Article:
The evidence demonstrates that the Children are extremely vulnerable to a real risk of harm from climate change, in what his Honour described as “the greatest inter-generational injustice ever inflicted by one generation of humans upon the next”.
Justice Bromberg rejected the Minister’s argument that this duty of care is incoherent with the EPBC Act and more generally with public law principles. The imposition of the duty of care does not prevent the Minister from performing her duty by determining the application before her.
After assessing the salient features, his Honour found that by reference to the contemporary social conditions and community standards, a reasonable Minister for the Environment ought to consider the Children when facilitating the emission of 100MT of CO2. It followed that the Minister had a duty to take reasonable care to avoid causing personal injury to the Children when deciding whether to approve the Extension Project under the EPBC Act.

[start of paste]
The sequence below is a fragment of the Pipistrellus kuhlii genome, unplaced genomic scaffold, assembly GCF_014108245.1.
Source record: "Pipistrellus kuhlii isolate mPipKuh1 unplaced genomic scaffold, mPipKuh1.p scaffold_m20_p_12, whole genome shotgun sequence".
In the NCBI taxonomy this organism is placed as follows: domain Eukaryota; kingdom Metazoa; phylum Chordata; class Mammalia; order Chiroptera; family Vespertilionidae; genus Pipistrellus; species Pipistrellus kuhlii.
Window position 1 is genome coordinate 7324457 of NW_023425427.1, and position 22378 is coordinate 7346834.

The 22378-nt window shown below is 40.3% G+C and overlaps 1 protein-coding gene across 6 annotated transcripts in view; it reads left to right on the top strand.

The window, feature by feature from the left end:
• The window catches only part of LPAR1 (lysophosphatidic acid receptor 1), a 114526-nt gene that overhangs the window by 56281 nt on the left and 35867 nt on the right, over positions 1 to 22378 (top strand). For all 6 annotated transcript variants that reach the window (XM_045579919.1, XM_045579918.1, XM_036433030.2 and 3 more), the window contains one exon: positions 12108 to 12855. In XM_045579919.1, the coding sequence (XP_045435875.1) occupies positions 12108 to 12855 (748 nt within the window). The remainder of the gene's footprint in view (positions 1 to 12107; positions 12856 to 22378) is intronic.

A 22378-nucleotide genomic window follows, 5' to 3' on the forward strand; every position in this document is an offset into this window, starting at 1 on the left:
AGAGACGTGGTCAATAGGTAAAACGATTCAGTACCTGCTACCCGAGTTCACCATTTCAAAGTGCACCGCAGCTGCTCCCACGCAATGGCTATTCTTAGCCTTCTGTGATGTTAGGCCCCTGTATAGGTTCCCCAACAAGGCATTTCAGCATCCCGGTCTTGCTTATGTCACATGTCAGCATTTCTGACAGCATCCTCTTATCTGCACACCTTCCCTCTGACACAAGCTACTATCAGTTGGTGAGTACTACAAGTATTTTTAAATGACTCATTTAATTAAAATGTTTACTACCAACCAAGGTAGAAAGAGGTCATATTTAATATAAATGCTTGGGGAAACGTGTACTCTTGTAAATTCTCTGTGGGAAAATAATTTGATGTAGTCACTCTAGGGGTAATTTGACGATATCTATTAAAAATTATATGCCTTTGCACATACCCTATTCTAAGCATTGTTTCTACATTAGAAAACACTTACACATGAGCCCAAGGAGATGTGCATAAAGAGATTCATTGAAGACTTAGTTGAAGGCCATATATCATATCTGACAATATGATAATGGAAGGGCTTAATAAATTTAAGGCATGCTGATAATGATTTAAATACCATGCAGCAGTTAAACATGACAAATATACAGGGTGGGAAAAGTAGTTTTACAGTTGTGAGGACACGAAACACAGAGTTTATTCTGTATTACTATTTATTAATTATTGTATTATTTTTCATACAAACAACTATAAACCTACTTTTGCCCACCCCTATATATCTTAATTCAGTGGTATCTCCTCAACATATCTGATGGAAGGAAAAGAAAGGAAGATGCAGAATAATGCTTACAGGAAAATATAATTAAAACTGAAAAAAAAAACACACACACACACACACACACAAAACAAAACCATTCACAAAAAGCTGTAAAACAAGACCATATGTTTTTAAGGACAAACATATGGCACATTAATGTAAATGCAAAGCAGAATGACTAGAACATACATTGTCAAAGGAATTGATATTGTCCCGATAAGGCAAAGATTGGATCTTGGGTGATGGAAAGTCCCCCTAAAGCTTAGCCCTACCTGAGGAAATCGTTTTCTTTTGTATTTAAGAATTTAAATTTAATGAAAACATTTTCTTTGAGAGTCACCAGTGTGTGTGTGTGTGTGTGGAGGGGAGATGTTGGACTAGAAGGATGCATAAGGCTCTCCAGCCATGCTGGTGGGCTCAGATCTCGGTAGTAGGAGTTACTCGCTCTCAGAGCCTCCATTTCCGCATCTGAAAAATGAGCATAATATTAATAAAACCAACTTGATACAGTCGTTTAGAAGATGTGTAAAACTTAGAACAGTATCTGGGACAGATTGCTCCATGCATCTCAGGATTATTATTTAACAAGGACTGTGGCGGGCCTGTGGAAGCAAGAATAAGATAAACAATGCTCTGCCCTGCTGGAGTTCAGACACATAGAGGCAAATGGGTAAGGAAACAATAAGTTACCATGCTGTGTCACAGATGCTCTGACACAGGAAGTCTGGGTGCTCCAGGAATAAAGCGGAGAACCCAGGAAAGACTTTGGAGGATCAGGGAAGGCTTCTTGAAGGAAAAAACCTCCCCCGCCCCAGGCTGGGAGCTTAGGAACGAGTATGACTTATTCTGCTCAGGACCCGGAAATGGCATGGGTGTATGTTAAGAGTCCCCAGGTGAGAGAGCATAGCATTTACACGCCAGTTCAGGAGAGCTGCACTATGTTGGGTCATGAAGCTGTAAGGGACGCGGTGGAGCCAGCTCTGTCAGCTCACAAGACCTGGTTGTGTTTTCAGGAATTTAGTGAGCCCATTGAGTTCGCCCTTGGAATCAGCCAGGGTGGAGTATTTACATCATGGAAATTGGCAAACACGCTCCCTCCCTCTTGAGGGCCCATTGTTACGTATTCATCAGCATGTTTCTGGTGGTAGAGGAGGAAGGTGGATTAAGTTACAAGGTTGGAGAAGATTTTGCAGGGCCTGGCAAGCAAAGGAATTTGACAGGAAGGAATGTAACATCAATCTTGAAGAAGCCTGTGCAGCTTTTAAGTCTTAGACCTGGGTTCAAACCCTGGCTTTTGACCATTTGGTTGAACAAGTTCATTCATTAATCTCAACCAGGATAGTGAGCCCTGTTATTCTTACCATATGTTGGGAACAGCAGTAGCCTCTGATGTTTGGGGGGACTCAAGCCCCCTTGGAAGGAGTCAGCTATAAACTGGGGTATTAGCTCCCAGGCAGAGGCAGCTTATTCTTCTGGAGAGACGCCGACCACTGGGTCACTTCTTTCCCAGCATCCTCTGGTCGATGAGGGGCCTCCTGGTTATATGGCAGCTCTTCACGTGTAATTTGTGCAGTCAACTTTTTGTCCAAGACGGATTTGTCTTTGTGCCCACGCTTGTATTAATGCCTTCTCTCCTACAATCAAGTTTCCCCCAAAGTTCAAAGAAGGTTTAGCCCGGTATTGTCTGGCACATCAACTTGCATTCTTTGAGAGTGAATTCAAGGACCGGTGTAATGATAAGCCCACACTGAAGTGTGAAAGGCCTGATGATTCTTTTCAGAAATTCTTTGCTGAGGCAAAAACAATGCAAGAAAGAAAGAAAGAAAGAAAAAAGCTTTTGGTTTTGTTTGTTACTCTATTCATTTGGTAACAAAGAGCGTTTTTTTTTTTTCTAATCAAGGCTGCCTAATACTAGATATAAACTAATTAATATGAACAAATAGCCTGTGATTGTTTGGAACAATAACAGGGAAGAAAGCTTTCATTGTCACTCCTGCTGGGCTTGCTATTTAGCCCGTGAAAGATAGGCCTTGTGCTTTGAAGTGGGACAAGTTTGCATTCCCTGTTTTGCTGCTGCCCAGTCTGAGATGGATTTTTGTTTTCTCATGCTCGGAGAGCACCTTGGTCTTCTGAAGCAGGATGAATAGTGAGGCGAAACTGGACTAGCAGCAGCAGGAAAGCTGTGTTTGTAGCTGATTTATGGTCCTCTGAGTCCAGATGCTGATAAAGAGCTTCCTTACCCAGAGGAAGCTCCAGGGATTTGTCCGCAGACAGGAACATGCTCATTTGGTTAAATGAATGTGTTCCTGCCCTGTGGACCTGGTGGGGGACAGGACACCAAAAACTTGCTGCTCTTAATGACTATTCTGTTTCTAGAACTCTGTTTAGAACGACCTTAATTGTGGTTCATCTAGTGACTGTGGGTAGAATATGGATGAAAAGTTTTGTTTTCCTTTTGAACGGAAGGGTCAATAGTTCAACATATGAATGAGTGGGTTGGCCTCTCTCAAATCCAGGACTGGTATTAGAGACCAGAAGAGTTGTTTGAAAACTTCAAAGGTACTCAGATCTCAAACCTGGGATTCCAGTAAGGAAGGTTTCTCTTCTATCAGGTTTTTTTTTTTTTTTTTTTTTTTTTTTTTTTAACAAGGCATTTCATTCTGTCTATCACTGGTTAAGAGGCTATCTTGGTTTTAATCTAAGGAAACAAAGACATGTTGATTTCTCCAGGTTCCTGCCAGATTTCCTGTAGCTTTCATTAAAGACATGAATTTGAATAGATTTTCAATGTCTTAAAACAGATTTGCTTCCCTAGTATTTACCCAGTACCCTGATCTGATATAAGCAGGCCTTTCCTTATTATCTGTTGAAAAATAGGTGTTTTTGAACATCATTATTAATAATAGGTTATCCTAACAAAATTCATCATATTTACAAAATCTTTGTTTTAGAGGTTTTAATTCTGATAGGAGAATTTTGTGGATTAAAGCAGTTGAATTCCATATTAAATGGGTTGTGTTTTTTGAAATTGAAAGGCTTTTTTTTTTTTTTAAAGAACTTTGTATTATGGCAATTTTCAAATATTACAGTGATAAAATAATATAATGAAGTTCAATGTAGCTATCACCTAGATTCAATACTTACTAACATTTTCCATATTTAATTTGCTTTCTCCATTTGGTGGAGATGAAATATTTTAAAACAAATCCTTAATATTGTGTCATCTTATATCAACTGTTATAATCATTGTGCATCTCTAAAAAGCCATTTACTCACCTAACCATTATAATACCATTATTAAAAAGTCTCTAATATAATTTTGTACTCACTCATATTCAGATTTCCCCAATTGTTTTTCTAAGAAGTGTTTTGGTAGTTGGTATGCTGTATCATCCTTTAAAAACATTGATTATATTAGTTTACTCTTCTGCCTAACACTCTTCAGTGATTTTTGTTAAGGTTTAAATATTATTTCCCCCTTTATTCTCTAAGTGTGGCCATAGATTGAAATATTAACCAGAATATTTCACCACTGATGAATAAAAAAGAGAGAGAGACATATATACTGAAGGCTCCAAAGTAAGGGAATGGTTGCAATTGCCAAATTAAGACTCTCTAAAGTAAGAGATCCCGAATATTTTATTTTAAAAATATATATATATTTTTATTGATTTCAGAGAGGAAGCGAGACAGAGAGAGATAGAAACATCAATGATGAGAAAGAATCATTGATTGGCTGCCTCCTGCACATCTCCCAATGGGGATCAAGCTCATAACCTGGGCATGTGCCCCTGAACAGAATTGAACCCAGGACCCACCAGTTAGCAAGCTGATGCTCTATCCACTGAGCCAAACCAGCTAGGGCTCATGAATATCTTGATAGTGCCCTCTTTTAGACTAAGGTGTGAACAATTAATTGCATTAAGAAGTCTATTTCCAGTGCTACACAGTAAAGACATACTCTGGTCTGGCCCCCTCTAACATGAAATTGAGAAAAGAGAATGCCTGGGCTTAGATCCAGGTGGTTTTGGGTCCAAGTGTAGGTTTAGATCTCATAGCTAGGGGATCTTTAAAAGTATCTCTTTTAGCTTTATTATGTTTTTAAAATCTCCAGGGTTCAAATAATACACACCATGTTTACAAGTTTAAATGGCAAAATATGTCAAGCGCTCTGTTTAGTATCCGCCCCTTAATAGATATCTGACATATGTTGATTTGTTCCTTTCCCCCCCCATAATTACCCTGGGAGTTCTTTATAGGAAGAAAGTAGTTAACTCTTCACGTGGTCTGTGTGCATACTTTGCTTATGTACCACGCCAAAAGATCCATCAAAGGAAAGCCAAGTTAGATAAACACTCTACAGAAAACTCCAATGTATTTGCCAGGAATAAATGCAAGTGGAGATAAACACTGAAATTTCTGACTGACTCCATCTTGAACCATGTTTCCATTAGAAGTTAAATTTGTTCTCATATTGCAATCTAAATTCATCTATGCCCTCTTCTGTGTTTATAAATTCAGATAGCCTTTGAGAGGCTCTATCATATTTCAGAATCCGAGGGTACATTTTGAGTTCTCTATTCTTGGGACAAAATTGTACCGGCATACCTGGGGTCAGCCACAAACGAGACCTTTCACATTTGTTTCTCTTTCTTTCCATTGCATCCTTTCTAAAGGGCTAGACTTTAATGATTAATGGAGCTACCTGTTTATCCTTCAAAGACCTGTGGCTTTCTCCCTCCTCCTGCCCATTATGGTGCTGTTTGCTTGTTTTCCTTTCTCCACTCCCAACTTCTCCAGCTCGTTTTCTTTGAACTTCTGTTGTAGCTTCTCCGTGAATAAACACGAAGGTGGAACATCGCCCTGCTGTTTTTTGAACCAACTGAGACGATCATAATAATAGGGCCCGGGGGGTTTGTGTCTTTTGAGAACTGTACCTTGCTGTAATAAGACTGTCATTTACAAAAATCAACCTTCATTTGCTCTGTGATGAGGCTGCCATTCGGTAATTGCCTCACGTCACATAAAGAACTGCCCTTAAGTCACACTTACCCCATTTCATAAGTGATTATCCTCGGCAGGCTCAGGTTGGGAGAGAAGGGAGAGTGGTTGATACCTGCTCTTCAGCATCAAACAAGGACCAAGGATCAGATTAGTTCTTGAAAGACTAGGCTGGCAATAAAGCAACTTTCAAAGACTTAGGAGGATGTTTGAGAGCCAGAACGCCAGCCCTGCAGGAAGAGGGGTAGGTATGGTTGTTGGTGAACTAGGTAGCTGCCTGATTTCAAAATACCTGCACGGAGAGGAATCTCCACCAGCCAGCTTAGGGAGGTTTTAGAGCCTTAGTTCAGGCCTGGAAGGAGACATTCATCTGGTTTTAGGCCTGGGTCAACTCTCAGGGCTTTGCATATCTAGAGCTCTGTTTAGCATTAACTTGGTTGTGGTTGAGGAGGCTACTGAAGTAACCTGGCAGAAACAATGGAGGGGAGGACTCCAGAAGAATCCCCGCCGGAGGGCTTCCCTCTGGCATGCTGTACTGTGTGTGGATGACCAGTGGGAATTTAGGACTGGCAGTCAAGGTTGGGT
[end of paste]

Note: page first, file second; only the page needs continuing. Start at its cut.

The applicants sought an injunction to restrain the Minister from an apprehended breach of the duty of care they assert she owes to the Children. Such an injunction would mean the only decision the Minister could make would be to not approve the Extension Project.
Justice Bromberg refused to grant the injunction. To assess the prospect of a breach, the court would also need to assess what the Minister is likely to do now, with the new information from the proceedings and knowing that she owes a duty of care to the Children. His Honour found it undesirable to pre-empt the Minister’s decision, and that it would be more appropriate to assess whether any breach should be restrained once it is known what the Minister proposes to do in relation to the Extension Project. His Honour noted the Minister may consider publishing a proposed decision and inviting public comment under the EPBC Act.